It was the opportunity of a sporting lifetime – until COVID-19 intervened and left Sam Coad sitting on the bench.
The former Bond University student had just been hired as performance manager at NFL franchise the New York Giants, the biggest break so far for the 28-year-old in eight years’ working in the professional sports industry.
As the deadly virus swept through New York, and the “city that never sleeps” prepared for a sudden slumber, Coad raced home to Texas to be with his wife and to prepare for a now-uncertain first season in the big league of professional sports.
Hailing from Katherine in Australia’s Northern Territory, Coad completed both his PhD and a Bachelor of Sports Science at Bond, including short stints working with the Brisbane Lions and Gold Coast Titans in 2012.
Breaking into the United States in 2014 with a role as performance manager at the University of Michigan, securing the job through fellow Bond graduate Aaron Wellman, Coad spent almost a year in the American Midwest before heading south to the University of Oklahoma and a new job as performance manager – football.
Wellman came calling again in November last year, after earlier taking over as strength and conditioning coach at the Giants, recruiting Coad as performance manager and assistant strength and conditioning coach.
Coad said COVID-19 presented a unique set of challenges in trying to prepare elite athletes for a season which still might not happen.
Having just completed preparation of an “at home” workout plan for the Giants’ roster, Coad said his main focus was ensuring the athletes were able to do everything needed to be ready for their first day of camp in late July, ahead of the NFL’s planned regular season kicking off in September.
“It really now comes down to the individuals and trying to communicate and work with them to say ‘is there something going on here, are you struggling with something, what do you need in your situation?’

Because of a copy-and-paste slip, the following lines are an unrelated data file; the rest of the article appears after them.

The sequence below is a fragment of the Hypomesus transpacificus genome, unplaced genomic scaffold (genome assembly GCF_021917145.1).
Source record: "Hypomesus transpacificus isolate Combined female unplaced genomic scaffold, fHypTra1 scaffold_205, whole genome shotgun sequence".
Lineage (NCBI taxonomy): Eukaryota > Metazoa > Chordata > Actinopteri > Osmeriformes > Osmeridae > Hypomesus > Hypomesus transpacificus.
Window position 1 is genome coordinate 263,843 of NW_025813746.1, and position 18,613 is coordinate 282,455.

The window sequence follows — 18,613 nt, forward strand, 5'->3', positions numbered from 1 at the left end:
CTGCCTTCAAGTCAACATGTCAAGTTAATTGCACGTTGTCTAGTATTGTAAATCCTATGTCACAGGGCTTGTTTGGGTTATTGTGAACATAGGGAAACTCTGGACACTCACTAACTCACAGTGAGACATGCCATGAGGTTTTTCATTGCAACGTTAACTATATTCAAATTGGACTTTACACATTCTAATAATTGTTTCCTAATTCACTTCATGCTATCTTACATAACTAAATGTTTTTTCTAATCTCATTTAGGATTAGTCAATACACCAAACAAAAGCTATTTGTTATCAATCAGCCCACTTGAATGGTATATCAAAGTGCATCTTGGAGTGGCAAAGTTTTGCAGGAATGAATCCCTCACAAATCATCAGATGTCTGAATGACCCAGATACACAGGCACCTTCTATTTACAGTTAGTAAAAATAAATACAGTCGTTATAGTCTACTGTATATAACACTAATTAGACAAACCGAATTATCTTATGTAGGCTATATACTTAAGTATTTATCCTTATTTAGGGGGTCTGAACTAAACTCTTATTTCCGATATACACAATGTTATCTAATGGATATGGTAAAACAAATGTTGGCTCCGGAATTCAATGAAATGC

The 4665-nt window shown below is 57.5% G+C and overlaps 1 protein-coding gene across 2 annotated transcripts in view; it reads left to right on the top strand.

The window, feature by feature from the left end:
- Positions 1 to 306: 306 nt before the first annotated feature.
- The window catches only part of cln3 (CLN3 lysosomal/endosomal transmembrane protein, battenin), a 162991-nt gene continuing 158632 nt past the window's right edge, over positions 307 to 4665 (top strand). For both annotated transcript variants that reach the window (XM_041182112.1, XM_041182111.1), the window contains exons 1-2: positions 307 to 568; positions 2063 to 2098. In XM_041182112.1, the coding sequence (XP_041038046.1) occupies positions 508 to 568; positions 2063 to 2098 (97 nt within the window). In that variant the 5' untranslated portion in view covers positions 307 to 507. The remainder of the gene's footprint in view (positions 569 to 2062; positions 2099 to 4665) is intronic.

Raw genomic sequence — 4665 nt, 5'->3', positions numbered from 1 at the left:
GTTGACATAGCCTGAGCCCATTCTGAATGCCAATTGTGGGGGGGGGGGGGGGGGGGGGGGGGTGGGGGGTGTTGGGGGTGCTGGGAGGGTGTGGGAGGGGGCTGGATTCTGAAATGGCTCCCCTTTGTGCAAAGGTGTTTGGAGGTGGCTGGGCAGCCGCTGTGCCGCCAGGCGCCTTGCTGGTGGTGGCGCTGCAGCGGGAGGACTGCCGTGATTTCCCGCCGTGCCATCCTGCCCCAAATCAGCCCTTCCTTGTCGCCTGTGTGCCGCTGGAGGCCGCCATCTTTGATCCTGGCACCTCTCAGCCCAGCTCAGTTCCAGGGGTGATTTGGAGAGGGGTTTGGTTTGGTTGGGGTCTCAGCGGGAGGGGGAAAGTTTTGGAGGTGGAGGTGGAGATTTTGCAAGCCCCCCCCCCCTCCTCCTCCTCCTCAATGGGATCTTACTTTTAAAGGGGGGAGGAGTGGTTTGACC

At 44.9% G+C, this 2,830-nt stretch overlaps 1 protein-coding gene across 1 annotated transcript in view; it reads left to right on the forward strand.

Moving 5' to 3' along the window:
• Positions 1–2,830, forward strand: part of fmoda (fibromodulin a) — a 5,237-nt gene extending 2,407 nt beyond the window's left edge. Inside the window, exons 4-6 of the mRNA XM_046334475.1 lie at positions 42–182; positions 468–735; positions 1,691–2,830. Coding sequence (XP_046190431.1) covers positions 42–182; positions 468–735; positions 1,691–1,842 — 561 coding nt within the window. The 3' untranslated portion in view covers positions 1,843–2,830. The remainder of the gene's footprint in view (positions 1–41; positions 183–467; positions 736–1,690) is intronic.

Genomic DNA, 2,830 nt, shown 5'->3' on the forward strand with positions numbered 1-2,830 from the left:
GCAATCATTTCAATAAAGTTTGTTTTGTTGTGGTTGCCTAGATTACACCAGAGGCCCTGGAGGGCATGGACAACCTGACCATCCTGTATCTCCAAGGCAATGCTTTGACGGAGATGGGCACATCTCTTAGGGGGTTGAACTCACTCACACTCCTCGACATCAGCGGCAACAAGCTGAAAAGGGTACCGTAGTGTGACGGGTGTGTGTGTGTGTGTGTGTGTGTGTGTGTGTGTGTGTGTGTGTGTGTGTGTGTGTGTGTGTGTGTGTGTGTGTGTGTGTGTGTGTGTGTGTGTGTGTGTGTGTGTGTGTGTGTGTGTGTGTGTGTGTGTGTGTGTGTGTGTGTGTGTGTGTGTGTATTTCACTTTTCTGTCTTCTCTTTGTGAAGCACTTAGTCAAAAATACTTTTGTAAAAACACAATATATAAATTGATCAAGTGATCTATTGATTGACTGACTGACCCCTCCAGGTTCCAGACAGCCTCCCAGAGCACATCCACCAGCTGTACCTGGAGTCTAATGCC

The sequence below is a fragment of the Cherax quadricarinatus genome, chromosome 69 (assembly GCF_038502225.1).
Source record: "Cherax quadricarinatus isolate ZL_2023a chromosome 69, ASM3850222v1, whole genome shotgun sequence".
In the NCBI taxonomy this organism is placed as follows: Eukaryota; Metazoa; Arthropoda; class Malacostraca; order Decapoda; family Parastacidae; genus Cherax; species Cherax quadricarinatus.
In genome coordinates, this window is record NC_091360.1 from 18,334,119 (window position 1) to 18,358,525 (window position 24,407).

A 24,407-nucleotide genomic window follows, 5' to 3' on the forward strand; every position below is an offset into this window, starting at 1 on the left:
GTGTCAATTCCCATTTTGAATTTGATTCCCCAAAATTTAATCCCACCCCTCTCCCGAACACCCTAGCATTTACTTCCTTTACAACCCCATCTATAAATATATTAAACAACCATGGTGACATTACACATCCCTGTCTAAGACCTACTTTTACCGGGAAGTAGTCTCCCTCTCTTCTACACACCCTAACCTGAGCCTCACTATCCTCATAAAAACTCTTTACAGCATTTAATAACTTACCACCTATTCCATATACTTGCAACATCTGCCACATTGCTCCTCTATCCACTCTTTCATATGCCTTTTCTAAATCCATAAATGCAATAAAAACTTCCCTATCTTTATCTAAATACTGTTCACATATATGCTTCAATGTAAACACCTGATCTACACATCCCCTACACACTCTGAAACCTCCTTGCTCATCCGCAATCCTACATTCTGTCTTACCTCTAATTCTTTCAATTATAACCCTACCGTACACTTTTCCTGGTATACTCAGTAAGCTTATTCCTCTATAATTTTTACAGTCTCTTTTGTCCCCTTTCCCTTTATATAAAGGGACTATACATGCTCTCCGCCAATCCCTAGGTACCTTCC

“When you’re dealing with high-performing athletes worth millions to a club, and they’re saying they can’t do X, you’ve gotta have a plan to get them on track. The psychological side of things is more complex than what you get from a textbook.”
The challenge was further complicated by the different lifestyles of each member of the Giants playing group. While some of the team’s multi-million dollar superstars had elaborate gyms in their homes, rookie players were starting from scratch.
Coad said even for a lifelong sports fan like himself, it took some time for him to adjust to the scale of American sport.
“The very first game I went to in Michigan was 110,000 people, so you’re talking an AFL grand final every weekend. Instead of having 30 or 40,000 at a game, you’ve got 100,000 for a college game. It’s not even pro level, they’re not even paying the athletes.”
It’s not just the size of the crowds that’s different either.
“In Australia, a lot of coaches don’t yell and scream at athletes, they coach them and they tell them what to do, and how to do it, and everyone listens and follows suit. Over here you’ve got coaches that are more intense with their communication with athletes, it’s very in your face. The players don’t take it the wrong way, the coaches don’t take it the wrong way, everybody’s coming from a place where they want you to get better.”
Coad is hoping the United States’ efforts to combat COVID-19 will allow him to get his “boots on the ground” and properly start work soon.
“I’m looking forward to contributing what I can contribute. I’m very eager to get to work and help the way I think I can help. There’s stuff that I can contribute that I really think is going to help what we do.”
However he’s not expecting an easy road, and understands the sporting environment he returns to will be very different from the one he barely got started in, back in November.
“Every industry coming out of this is going to struggle because you can’t take the world, give it two months off, then expect to go back to how it was.”